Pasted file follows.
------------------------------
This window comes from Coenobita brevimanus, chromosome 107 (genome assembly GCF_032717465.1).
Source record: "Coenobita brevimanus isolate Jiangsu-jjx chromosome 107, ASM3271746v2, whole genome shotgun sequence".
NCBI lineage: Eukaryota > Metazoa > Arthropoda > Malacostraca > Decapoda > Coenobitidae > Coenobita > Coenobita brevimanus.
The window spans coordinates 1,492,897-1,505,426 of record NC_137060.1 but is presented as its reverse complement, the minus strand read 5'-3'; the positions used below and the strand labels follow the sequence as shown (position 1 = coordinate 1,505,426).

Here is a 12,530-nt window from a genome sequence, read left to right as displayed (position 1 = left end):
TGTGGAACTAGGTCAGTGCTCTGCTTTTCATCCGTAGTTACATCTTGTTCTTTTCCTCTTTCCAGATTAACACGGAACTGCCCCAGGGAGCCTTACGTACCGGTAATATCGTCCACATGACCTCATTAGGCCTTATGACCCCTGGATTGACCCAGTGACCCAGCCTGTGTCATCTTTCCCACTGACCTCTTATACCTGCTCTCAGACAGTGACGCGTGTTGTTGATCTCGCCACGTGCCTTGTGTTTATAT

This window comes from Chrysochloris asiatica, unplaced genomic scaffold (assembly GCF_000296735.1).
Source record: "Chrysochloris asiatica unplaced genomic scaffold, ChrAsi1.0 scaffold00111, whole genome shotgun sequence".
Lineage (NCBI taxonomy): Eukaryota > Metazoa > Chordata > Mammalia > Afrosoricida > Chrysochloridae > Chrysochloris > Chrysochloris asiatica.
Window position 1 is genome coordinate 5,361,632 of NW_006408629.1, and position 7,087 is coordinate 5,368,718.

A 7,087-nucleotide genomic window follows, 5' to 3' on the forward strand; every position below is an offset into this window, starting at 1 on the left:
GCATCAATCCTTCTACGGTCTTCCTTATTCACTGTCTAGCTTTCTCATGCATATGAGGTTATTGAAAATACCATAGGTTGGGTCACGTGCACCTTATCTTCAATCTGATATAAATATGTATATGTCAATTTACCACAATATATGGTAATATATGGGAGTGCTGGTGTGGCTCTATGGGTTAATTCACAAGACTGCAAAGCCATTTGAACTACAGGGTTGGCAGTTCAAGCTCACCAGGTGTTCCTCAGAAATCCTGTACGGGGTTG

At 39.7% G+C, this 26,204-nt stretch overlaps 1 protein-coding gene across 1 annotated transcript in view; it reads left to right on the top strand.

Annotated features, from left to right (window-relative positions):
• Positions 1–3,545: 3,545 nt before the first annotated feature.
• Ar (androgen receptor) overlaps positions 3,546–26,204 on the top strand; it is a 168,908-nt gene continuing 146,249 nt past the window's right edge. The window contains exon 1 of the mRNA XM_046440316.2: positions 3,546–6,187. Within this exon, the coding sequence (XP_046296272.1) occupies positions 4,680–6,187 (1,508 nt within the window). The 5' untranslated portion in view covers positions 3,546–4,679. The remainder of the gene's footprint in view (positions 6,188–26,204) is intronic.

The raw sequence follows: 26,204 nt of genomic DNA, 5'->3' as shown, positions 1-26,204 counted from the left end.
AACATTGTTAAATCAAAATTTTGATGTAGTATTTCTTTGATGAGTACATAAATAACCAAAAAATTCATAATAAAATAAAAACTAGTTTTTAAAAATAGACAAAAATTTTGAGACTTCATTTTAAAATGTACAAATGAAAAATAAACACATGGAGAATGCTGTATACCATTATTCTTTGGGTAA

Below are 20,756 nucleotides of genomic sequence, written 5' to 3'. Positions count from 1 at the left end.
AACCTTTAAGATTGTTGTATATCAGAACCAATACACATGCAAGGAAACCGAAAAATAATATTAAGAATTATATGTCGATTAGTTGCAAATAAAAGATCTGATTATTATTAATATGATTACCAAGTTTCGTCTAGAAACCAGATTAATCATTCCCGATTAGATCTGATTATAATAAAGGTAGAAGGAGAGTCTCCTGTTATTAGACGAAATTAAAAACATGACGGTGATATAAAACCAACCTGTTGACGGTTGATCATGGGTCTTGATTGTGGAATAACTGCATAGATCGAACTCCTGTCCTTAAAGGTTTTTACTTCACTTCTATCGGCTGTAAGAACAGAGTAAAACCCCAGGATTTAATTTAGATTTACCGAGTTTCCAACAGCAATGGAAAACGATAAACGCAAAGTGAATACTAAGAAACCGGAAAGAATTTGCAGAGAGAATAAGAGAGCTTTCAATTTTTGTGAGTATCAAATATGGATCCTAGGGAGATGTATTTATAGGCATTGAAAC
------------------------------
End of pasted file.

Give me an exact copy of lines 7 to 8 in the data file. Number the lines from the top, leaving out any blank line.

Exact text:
This window comes from Chrysochloris asiatica, unplaced genomic scaffold (assembly GCF_000296735.1).
Source record: "Chrysochloris asiatica unplaced genomic scaffold, ChrAsi1.0 scaffold00111, whole genome shotgun sequence".